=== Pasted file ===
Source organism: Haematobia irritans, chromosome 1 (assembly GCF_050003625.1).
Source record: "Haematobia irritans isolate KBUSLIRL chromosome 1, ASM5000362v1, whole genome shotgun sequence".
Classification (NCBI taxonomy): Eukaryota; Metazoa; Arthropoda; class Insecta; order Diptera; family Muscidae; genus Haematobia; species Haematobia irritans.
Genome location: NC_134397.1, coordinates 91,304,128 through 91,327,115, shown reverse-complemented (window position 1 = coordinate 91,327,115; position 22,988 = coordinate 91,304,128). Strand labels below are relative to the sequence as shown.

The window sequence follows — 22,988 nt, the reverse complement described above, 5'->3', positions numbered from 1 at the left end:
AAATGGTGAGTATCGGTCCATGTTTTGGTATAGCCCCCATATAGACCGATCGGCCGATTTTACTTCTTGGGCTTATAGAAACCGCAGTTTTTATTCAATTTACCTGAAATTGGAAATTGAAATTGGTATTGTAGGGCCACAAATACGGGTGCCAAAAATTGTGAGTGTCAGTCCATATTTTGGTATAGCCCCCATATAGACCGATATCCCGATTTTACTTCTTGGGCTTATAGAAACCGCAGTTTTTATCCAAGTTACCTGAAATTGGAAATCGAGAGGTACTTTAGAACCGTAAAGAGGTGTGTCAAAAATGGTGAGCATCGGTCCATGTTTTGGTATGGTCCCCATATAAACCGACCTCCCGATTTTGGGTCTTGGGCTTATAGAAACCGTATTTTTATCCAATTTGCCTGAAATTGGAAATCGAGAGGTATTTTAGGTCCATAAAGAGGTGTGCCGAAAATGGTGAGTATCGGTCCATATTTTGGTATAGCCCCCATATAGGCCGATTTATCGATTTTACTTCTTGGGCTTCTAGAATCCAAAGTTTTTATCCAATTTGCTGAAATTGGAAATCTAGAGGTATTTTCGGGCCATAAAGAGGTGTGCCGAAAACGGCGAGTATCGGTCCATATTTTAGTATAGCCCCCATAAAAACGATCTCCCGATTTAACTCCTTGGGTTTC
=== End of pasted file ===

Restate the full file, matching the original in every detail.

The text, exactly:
Source organism: Haematobia irritans, chromosome 1 (assembly GCF_050003625.1).
Source record: "Haematobia irritans isolate KBUSLIRL chromosome 1, ASM5000362v1, whole genome shotgun sequence".
Classification (NCBI taxonomy): Eukaryota; Metazoa; Arthropoda; class Insecta; order Diptera; family Muscidae; genus Haematobia; species Haematobia irritans.
Genome location: NC_134397.1, coordinates 91,304,128 through 91,327,115, shown reverse-complemented (window position 1 = coordinate 91,327,115; position 22,988 = coordinate 91,304,128). Strand labels below are relative to the sequence as shown.

The window sequence follows — 22,988 nt, the reverse complement described above, 5'->3', positions numbered from 1 at the left end:
AAATGGTGAGTATCGGTCCATGTTTTGGTATAGCCCCCATATAGACCGATCGGCCGATTTTACTTCTTGGGCTTATAGAAACCGCAGTTTTTATTCAATTTACCTGAAATTGGAAATTGAAATTGGTATTGTAGGGCCACAAATACGGGTGCCAAAAATTGTGAGTGTCAGTCCATATTTTGGTATAGCCCCCATATAGACCGATATCCCGATTTTACTTCTTGGGCTTATAGAAACCGCAGTTTTTATCCAAGTTACCTGAAATTGGAAATCGAGAGGTACTTTAGAACCGTAAAGAGGTGTGTCAAAAATGGTGAGCATCGGTCCATGTTTTGGTATGGTCCCCATATAAACCGACCTCCCGATTTTGGGTCTTGGGCTTATAGAAACCGTATTTTTATCCAATTTGCCTGAAATTGGAAATCGAGAGGTATTTTAGGTCCATAAAGAGGTGTGCCGAAAATGGTGAGTATCGGTCCATATTTTGGTATAGCCCCCATATAGGCCGATTTATCGATTTTACTTCTTGGGCTTCTAGAATCCAAAGTTTTTATCCAATTTGCTGAAATTGGAAATCTAGAGGTATTTTCGGGCCATAAAGAGGTGTGCCGAAAACGGCGAGTATCGGTCCATATTTTAGTATAGCCCCCATAAAAACGATCTCCCGATTTAACTCCTTGGGTTTC